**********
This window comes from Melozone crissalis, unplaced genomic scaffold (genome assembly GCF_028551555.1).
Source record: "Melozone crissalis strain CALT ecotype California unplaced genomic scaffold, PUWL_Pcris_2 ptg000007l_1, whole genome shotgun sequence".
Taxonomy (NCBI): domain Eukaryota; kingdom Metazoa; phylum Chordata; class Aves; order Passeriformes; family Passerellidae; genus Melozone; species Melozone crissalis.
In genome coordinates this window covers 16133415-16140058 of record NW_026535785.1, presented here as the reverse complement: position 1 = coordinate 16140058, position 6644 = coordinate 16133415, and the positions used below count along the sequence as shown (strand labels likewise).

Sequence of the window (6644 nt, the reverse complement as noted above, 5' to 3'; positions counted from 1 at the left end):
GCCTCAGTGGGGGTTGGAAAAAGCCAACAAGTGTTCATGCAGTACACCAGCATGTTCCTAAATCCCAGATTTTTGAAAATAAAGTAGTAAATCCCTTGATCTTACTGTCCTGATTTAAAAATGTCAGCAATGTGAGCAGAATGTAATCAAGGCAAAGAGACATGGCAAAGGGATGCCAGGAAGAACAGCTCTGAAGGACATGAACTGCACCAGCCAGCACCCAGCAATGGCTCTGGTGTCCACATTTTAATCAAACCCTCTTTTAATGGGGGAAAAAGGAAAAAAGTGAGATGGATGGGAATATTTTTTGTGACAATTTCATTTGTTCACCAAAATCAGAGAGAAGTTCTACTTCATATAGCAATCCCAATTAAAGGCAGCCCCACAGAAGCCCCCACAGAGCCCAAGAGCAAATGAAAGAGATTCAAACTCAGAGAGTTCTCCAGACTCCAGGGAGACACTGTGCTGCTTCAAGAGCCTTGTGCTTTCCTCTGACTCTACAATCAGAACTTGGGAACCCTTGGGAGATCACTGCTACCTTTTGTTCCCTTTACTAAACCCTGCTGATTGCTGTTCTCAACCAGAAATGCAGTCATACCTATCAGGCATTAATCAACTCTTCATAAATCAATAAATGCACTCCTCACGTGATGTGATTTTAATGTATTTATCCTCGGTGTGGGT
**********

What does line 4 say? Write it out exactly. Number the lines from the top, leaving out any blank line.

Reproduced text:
In genome coordinates this window covers 16133415-16140058 of record NW_026535785.1, presented here as the reverse complement: position 1 = coordinate 16140058, position 6644 = coordinate 16133415, and the positions used below count along the sequence as shown (strand labels likewise).